Onion production is subject to a wide array of pests. One of the problems that onion growers face is from the onion maggot. Small, greyish flies lay eggs at the base of plants. These larvae, called maggots, feed in the onion bulbs. They can kill young plants or cause misshapen bulbs and rotting. Growers use Integrated Pest Management to control this pest. If onion maggots are suspected, growers can monitor for the flies using white sticky traps which have proven effective in detecting the onion maggot fly. Only if a certain threshold level is reached, as determined through monitoring, do growers use insecticide sprays. Growers also face the challenge of competition from Europe.


Onion farmer
Agribusiness suppliers (pesticides, fertilizer, fuel)
Seed supplier
Farm machinery supplier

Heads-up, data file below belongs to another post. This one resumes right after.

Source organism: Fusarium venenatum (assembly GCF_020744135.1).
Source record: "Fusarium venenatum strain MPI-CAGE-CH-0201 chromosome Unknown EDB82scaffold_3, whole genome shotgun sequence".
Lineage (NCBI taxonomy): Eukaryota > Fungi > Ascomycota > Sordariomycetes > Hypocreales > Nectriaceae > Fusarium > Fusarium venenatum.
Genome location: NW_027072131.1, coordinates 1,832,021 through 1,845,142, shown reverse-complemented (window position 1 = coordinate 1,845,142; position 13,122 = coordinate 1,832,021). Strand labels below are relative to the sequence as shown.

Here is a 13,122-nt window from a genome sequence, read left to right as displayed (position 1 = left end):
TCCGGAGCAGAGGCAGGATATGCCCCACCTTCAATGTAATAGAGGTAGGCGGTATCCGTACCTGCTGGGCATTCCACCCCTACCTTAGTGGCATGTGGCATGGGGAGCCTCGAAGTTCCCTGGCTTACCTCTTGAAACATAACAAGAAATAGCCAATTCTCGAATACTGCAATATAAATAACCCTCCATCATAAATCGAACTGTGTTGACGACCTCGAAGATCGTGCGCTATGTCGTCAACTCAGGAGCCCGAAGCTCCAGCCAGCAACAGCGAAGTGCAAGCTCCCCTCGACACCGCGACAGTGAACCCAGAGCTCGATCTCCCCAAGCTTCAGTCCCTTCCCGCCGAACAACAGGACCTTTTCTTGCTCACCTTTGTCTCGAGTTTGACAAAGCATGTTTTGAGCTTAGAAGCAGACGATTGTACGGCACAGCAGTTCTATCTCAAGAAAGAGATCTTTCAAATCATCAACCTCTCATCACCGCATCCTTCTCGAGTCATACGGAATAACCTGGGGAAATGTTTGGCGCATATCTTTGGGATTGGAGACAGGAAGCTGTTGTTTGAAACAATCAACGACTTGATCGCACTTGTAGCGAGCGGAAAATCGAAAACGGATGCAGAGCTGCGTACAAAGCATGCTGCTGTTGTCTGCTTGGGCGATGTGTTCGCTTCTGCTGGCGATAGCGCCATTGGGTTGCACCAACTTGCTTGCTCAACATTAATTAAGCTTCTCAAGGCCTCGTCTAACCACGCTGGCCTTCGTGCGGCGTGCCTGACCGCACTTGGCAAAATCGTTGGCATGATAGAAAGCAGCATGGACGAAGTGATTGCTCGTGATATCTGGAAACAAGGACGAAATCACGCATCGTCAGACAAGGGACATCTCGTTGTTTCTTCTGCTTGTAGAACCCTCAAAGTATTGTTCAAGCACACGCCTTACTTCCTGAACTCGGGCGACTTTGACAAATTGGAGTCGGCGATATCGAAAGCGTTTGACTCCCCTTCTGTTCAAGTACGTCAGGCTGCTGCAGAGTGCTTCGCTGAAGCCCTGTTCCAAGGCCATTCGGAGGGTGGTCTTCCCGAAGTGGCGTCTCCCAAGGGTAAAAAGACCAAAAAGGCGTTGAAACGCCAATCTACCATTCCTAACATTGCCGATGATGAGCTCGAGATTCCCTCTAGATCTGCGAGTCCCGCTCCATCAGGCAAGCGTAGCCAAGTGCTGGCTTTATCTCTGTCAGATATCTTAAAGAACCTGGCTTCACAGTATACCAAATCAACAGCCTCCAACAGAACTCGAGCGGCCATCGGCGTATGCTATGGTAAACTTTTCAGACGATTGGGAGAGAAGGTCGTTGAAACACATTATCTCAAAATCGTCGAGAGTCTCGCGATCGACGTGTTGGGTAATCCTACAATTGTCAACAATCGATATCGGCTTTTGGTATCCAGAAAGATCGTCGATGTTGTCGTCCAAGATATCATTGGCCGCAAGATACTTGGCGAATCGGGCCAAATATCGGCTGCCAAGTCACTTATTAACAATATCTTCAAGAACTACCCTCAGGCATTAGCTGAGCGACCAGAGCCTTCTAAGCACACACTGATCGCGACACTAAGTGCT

Nutritional Facts

Calorie Content

36kcals/100g (raw) Onion.

Nutritional Value/ 100 grams Onions raw


Serving Size: 1 medium onion (148g)
Calories 60 Calories from Fat 0
Water 130g % Daily Value*
Total Fat 0.3g 0%
Saturated Fat 0g 0%
Cholesterol 0mg 0%
Sodium 5mg 0%
Total Carbohydrate 14g 5%
Dietary Fibre 3g 12%
Sugars 9g  
Protein 2g  
Vitamin A 0% Vitamin C 20%
Calcium 4% Iron 2%
Vitamin E 0.31milligrams Vitamin B 0.33 milligrams
Folate 17 micrograms  
Iron 0.3 milligrams  
Dietary Fibre 2.0 Grams  
Niacin 0.7 milligrams  
*Percent Daily Values are based on a 2,000-calorie diet.

Interesting Fact About Onions:

The distinctive, pungent flavour of onions comes from sulphurous, volatile oils contained in the vegetable.